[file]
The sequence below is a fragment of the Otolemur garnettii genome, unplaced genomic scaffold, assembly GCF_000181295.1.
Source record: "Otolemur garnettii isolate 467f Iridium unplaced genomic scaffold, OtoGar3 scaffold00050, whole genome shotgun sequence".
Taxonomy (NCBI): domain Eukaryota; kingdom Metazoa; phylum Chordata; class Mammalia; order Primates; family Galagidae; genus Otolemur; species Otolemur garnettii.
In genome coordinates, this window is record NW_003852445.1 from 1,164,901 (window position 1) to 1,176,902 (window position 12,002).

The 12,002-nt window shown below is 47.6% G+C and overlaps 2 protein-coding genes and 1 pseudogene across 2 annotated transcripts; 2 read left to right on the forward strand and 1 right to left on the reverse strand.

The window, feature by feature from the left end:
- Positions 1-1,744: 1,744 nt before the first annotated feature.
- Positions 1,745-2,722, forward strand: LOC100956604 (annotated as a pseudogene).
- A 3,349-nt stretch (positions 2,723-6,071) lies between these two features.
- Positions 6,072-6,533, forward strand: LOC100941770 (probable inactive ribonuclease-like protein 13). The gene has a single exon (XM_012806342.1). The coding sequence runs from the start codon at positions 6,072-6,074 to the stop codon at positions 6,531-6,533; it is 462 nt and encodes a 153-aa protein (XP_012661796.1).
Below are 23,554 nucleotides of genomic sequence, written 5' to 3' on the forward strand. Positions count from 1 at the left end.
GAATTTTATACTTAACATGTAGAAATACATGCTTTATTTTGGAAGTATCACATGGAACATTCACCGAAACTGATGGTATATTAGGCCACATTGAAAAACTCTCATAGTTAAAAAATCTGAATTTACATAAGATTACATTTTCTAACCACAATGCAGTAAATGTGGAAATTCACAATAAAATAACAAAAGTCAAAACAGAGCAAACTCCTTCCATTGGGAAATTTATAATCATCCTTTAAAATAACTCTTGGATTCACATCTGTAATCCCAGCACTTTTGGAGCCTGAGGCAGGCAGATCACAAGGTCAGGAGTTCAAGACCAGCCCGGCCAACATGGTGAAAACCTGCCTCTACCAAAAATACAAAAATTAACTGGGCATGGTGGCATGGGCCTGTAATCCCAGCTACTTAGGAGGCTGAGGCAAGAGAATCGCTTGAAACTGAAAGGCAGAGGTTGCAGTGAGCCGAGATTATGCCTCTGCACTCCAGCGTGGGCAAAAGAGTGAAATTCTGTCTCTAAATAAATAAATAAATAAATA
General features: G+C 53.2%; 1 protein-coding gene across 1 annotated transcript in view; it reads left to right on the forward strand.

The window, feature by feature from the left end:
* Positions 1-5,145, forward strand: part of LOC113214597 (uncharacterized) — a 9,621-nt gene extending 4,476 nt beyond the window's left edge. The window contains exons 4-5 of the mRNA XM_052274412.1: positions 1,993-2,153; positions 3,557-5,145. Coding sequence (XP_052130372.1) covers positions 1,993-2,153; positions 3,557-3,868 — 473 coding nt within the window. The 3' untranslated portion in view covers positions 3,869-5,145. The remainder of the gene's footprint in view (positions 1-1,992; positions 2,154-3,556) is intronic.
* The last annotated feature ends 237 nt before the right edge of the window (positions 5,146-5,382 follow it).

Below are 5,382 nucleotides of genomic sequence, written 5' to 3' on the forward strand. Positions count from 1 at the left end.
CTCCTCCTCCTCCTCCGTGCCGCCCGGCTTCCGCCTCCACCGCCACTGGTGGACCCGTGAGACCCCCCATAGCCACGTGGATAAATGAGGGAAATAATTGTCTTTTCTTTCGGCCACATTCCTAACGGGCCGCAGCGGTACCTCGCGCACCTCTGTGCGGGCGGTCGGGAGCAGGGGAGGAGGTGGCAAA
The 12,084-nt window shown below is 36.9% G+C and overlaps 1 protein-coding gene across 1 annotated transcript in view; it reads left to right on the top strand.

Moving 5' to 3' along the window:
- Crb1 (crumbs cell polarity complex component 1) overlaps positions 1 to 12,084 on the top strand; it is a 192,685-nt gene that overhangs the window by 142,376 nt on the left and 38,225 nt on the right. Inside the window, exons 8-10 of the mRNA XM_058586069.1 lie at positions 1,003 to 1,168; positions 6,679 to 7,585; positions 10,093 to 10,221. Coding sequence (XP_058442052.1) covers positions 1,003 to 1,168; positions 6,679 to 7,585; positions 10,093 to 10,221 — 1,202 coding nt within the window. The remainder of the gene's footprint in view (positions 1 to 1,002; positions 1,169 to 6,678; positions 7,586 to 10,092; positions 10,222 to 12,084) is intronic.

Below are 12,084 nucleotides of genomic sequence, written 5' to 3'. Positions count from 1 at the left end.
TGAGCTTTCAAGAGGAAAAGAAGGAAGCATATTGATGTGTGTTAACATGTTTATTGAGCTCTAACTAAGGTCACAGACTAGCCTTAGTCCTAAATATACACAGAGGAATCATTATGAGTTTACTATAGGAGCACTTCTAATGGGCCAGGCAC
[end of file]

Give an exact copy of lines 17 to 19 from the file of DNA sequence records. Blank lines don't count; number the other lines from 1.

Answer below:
Below are 5,382 nucleotides of genomic sequence, written 5' to 3' on the forward strand. Positions count from 1 at the left end.
CTCCTCCTCCTCCTCCGTGCCGCCCGGCTTCCGCCTCCACCGCCACTGGTGGACCCGTGAGACCCCCCATAGCCACGTGGATAAATGAGGGAAATAATTGTCTTTTCTTTCGGCCACATTCCTAACGGGCCGCAGCGGTACCTCGCGCACCTCTGTGCGGGCGGTCGGGAGCAGGGGAGGAGGTGGCAAA
The 12,084-nt window shown below is 36.9% G+C and overlaps 1 protein-coding gene across 1 annotated transcript in view; it reads left to right on the top strand.